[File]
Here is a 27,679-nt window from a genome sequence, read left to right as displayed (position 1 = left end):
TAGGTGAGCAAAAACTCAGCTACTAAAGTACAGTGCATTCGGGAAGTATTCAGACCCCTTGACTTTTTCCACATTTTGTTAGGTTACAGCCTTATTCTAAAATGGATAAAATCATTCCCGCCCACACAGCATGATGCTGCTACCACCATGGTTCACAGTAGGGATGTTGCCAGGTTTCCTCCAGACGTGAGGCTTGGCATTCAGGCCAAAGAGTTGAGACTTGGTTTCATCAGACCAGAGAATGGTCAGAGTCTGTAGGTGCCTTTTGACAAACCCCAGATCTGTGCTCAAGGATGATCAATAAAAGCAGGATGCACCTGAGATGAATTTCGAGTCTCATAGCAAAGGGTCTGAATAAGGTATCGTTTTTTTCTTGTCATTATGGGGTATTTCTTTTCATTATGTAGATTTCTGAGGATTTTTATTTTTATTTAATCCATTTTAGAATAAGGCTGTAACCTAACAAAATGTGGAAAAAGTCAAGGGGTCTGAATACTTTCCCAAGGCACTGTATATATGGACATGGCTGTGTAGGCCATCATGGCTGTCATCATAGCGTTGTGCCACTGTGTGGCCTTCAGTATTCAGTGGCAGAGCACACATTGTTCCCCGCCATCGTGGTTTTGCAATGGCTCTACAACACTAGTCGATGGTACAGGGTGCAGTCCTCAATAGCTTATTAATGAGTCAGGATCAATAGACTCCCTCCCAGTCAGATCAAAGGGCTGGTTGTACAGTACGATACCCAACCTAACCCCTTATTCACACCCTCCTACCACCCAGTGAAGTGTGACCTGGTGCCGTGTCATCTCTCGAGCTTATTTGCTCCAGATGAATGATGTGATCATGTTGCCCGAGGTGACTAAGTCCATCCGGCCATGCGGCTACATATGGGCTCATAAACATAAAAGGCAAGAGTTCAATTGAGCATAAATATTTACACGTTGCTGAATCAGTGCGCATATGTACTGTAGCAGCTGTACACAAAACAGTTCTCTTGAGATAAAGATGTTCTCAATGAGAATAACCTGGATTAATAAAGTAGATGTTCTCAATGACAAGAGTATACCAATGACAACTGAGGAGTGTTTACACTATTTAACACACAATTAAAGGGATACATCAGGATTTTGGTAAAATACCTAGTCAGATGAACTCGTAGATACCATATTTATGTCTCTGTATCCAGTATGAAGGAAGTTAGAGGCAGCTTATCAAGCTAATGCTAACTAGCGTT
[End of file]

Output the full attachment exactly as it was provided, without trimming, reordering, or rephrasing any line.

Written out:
Here is a 27,679-nt window from a genome sequence, read left to right as displayed (position 1 = left end):
TAGGTGAGCAAAAACTCAGCTACTAAAGTACAGTGCATTCGGGAAGTATTCAGACCCCTTGACTTTTTCCACATTTTGTTAGGTTACAGCCTTATTCTAAAATGGATAAAATCATTCCCGCCCACACAGCATGATGCTGCTACCACCATGGTTCACAGTAGGGATGTTGCCAGGTTTCCTCCAGACGTGAGGCTTGGCATTCAGGCCAAAGAGTTGAGACTTGGTTTCATCAGACCAGAGAATGGTCAGAGTCTGTAGGTGCCTTTTGACAAACCCCAGATCTGTGCTCAAGGATGATCAATAAAAGCAGGATGCACCTGAGATGAATTTCGAGTCTCATAGCAAAGGGTCTGAATAAGGTATCGTTTTTTTCTTGTCATTATGGGGTATTTCTTTTCATTATGTAGATTTCTGAGGATTTTTATTTTTATTTAATCCATTTTAGAATAAGGCTGTAACCTAACAAAATGTGGAAAAAGTCAAGGGGTCTGAATACTTTCCCAAGGCACTGTATATATGGACATGGCTGTGTAGGCCATCATGGCTGTCATCATAGCGTTGTGCCACTGTGTGGCCTTCAGTATTCAGTGGCAGAGCACACATTGTTCCCCGCCATCGTGGTTTTGCAATGGCTCTACAACACTAGTCGATGGTACAGGGTGCAGTCCTCAATAGCTTATTAATGAGTCAGGATCAATAGACTCCCTCCCAGTCAGATCAAAGGGCTGGTTGTACAGTACGATACCCAACCTAACCCCTTATTCACACCCTCCTACCACCCAGTGAAGTGTGACCTGGTGCCGTGTCATCTCTCGAGCTTATTTGCTCCAGATGAATGATGTGATCATGTTGCCCGAGGTGACTAAGTCCATCCGGCCATGCGGCTACATATGGGCTCATAAACATAAAAGGCAAGAGTTCAATTGAGCATAAATATTTACACGTTGCTGAATCAGTGCGCATATGTACTGTAGCAGCTGTACACAAAACAGTTCTCTTGAGATAAAGATGTTCTCAATGAGAATAACCTGGATTAATAAAGTAGATGTTCTCAATGACAAGAGTATACCAATGACAACTGAGGAGTGTTTACACTATTTAACACACAATTAAAGGGATACATCAGGATTTTGGTAAAATACCTAGTCAGATGAACTCGTAGATACCATATTTATGTCTCTGTATCCAGTATGAAGGAAGTTAGAGGCAGCTTATCAAGCTAATGCTAACTAGCGTT